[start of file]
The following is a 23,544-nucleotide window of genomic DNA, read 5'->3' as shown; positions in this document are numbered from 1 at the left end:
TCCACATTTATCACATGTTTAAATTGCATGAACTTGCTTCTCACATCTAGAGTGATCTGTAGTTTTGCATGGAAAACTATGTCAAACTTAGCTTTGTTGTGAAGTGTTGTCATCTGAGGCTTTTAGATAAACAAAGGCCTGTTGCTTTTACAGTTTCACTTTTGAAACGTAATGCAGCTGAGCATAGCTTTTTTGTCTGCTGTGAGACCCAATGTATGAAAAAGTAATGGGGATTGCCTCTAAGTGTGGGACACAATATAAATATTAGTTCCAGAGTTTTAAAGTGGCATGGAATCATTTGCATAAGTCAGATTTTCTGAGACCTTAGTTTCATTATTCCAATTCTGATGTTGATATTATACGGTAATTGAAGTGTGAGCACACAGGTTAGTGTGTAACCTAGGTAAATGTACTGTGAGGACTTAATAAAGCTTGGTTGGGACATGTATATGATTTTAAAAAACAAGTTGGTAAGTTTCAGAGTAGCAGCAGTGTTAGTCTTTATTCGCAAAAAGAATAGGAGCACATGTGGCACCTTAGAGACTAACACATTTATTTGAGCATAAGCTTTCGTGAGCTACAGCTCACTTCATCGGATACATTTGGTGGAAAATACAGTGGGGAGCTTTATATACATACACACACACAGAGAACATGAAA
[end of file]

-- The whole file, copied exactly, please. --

The following is a 23,544-nucleotide window of genomic DNA, read 5'->3' as shown; positions in this document are numbered from 1 at the left end:
TCCACATTTATCACATGTTTAAATTGCATGAACTTGCTTCTCACATCTAGAGTGATCTGTAGTTTTGCATGGAAAACTATGTCAAACTTAGCTTTGTTGTGAAGTGTTGTCATCTGAGGCTTTTAGATAAACAAAGGCCTGTTGCTTTTACAGTTTCACTTTTGAAACGTAATGCAGCTGAGCATAGCTTTTTTGTCTGCTGTGAGACCCAATGTATGAAAAAGTAATGGGGATTGCCTCTAAGTGTGGGACACAATATAAATATTAGTTCCAGAGTTTTAAAGTGGCATGGAATCATTTGCATAAGTCAGATTTTCTGAGACCTTAGTTTCATTATTCCAATTCTGATGTTGATATTATACGGTAATTGAAGTGTGAGCACACAGGTTAGTGTGTAACCTAGGTAAATGTACTGTGAGGACTTAATAAAGCTTGGTTGGGACATGTATATGATTTTAAAAAACAAGTTGGTAAGTTTCAGAGTAGCAGCAGTGTTAGTCTTTATTCGCAAAAAGAATAGGAGCACATGTGGCACCTTAGAGACTAACACATTTATTTGAGCATAAGCTTTCGTGAGCTACAGCTCACTTCATCGGATACATTTGGTGGAAAATACAGTGGGGAGCTTTATATACATACACACACACAGAGAACATGAAA